Now, I realize my two examples are personal and not every kid in those classes may be having the same experience, but I did have a heads up. Which brings us back to the parent grapevine. I had already heard, from several parents, about how fantastic my son’s AP Bio teacher was before the first day of school. Likewise, last year the grapevine had warned me that his last year algebra teacher wasn’t so hot. That didn’t really concern me because my son is freakishly good at math. My bad. Six weeks into school last year and my son suddenly announces he hates math. Whoa! This resulted in my contacting the teacher, and let’s just say that that phone call bore no resemblance to the one I had with my daughter’s math teacher. In fact, I barely got a word in edgewise. When I finally did, here is what I said, “I’m sorry, do you think I’m accusing you of something?” Which only triggered another monologue about these kids. I hung up frustrated and sympathetic to my son. Not, that I shared my thoughts with my son. I instructed him to muddle through, explained that it was normal not to get along with everyone, and I still expected him to do well in the class – which he did, but, even after a year, he still announces how much he hates algebra, a class he aced by the way. But, in the end, that didn’t matter. What mattered to my son was what went on inside the classroom.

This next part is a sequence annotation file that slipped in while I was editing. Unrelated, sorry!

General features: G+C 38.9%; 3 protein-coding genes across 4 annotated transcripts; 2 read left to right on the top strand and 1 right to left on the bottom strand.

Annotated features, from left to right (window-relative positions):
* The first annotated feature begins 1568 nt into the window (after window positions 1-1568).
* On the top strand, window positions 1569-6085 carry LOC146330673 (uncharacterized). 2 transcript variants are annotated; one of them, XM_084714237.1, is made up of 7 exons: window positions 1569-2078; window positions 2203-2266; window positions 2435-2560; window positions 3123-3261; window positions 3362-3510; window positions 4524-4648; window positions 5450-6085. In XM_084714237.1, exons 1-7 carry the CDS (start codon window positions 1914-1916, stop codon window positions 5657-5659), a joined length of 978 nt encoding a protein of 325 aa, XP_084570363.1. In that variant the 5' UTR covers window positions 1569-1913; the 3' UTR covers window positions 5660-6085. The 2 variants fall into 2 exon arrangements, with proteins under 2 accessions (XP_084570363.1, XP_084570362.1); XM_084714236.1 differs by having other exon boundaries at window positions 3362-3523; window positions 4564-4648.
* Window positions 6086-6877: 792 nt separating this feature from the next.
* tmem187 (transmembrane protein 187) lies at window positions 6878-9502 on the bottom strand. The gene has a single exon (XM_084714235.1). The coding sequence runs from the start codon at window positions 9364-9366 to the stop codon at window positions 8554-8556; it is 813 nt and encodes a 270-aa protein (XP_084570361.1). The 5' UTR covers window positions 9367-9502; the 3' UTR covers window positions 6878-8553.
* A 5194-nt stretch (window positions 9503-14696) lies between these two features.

Does this mean my son’s algebra teacher wasn’t exceptional. Not necessarily, but there’s no denying that a consensus has formed about this teacher, and I know that if someone asked me about him I’d groan and relate my experience – which may or may not be fair.
I guess what I’m saying is that there are a lot of indicators out there into what makes an excellent teacher, and while we, as a group of teachers, parents and children, might not know the formula for creating an exceptional teacher, we, as a group of teachers, parents and children, do know who is exceptional. They simply stand out, and it’s in our interest to find out what makes them tick.
Obligatory disclaimer on this topic: I am not attacking teachers. I am not saying that Teach for America teachers are better or worse than other teachers. I am not advocating for any thing other than educating children. And I’d really like the comments in this thread to focus on improving education rather than on finger pointing and educational politics.